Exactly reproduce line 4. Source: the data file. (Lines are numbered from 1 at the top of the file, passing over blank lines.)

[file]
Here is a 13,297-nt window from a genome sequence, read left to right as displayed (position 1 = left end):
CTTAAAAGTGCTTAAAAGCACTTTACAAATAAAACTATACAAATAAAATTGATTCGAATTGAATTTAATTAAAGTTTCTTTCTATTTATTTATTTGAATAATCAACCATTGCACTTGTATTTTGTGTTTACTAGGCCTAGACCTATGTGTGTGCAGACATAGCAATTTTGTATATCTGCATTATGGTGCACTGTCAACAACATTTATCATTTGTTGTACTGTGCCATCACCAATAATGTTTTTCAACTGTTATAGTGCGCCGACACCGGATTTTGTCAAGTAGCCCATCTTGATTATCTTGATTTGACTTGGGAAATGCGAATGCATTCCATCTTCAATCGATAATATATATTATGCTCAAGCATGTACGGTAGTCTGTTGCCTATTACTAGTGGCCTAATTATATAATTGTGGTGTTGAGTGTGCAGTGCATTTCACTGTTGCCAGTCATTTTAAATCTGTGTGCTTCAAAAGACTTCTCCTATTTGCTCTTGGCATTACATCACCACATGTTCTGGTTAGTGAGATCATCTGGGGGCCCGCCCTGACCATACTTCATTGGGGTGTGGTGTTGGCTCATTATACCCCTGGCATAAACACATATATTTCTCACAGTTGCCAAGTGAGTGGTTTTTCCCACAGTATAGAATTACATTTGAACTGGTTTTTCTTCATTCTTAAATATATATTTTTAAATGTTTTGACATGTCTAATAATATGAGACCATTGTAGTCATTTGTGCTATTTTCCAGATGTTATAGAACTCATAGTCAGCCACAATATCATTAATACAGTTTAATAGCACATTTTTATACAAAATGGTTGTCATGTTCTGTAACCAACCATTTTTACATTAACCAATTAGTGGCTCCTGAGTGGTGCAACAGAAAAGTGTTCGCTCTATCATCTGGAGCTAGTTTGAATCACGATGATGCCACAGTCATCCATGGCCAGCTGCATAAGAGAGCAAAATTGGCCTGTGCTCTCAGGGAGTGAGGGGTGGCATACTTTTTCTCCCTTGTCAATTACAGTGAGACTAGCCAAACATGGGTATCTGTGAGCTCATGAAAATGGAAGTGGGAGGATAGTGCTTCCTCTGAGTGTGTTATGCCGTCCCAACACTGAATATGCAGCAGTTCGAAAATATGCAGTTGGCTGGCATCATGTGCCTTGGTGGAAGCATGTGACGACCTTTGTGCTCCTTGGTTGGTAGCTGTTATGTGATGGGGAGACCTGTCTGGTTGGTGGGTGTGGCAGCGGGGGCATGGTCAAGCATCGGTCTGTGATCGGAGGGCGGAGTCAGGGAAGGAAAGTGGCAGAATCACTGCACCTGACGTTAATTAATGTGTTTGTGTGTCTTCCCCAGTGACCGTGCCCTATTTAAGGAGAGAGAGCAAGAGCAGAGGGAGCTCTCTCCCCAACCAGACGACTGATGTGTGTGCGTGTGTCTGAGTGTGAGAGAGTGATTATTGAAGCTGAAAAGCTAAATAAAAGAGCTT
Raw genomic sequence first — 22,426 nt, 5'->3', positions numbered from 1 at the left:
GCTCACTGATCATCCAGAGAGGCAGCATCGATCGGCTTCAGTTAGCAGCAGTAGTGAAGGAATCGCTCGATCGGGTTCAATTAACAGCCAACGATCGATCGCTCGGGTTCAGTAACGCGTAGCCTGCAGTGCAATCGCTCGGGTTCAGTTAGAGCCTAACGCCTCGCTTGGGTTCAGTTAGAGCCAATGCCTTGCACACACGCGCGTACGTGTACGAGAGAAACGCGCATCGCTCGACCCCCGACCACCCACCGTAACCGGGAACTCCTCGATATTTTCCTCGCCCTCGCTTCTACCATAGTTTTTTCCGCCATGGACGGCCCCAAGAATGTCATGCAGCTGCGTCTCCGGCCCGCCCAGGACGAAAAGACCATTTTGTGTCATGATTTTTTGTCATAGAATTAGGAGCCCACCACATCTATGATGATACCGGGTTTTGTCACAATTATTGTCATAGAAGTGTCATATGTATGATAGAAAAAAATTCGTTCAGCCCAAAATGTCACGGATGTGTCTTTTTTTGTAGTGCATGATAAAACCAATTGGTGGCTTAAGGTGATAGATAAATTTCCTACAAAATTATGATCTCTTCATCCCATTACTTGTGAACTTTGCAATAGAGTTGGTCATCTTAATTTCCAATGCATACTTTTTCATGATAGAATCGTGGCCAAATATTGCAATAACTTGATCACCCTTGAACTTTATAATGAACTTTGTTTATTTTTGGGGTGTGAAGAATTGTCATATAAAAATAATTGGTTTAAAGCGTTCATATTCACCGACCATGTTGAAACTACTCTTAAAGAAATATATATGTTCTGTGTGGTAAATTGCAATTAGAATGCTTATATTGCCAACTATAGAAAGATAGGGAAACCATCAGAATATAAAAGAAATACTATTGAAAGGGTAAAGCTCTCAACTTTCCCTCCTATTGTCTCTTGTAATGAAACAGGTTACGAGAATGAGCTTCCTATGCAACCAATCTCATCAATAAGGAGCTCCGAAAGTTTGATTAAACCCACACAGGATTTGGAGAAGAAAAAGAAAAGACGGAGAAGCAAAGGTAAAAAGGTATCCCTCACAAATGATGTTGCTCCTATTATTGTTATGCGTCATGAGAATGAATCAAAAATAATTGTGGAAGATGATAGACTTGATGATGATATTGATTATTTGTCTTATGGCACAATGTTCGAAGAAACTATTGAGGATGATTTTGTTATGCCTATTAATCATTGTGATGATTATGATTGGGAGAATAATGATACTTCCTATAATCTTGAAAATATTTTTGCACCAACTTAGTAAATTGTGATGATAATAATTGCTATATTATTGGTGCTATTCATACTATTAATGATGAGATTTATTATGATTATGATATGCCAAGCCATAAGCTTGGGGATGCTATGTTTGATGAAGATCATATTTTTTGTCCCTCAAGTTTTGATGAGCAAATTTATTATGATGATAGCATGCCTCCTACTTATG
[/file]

GCTCACTGATCATCCAGAGAGGCAGCATCGATCGGCTTCAGTTAGCAGCAGTAGTGAAGGAATCGCTCGATCGGGTTCAATTAACAGCCAACGATCGATCGCTCGGGTTCAGTAACGCGTAGCCTGCAGTGCAATCGCTCGGGTTCAGTTAGAGCCTAACGCCTCGCTTGGGTTCAGTTAGAGCCAATGCCTTGCACACACGCGCGTACGTGTACGAGAGAAACGCGCATCGCTCGACCCCCGACCACCCACCGTAACCGGGAACTCCTCGATATTTTCCTCGCCCTCGCTTCTACCATAGTTTTTTCCGCCATGGACGGCCCCAAGAATGTCATGCAGCTGCGTCTCCGGCCCGCCCAGGACGAAAAGACCATTTTGTGTCATGATTTTTTGTCATAGAATTAGGAGCCCACCACATCTATGATGATACCGGGTTTTGTCACAATTATTGTCATAGAAGTGTCATATGTATGATAGAAAAAAATTCGTTCAGCCCAAAATGTCACGGATGTGTCTTTTTTTGTAGTGCATGATAAAACCAATTGGTGGCTTAAGGTGATAGATAAATTTCCTACAAAATTATGATCTCTTCATCCCATTACTTGTGAACTTTGCAATAGAGTTGGTCATCTTAATTTCCAATGCATACTTTTTCATGATAGAATCGTGGCCAAATATTGCAATAACTTGATCACCCTTGAACTTTATAATGAACTTTGTTTATTTTTGGGGTGTGAAGAATTGTCATATAAAAATAATTGGTTTAAAGCGTTCATATTCACCGACCATGTTGAAACTACTCTTAAAGAAATATATATGTTCTGTGTGGTAAATTGCAATTAGAATGCTTATATTGCCAACTATAGAAAGATAGGGAAACCATCAGAATATAAAAGAAATACTATTGAAAGGGTAAAGCTCTCAACTTTCCCTCCTATTGTCTCTTGTAATGAAACAGGTTACGAGAATGAGCTTCCTATGCAACCAATCTCATCAATAAGGAGCTCCGAAAGTTTGATTAAACCCACACAGGATTTGGAGAAGAAAAAGAAAAGACGGAGAAGCAAAGGTAAAAAGGTATCCCTCACAAATGATGTTGCTCCTATTATTGTTATGCGTCATGAGAATGAATCAAAAATAATTGTGGAAGATGATAGACTTGATGATGATATTGATTATTTGTCTTATGGCACAATGTTCGAAGAAACTATTGAGGATGATTTTGTTATGCCTATTAATCATTGTGATGATTATGATTGGGAGAATAATGATACTTCCTATAATCTTGAAAATATTTTTGCACCAACTTAGTAAATTGTGATGATAATAATTGCTATATTATTGGTGCTATTCATACTATTAATGATGAGATTTATTATGATTATGATATGCCAAGCCATAAGCTTGGGGATGCTATGTTTGATGAAGATCATATTTTTTGTCCCTCAAGTTTTGATGAGCAAATTTATTATGATGATAGCATGCCTCCTACTTATG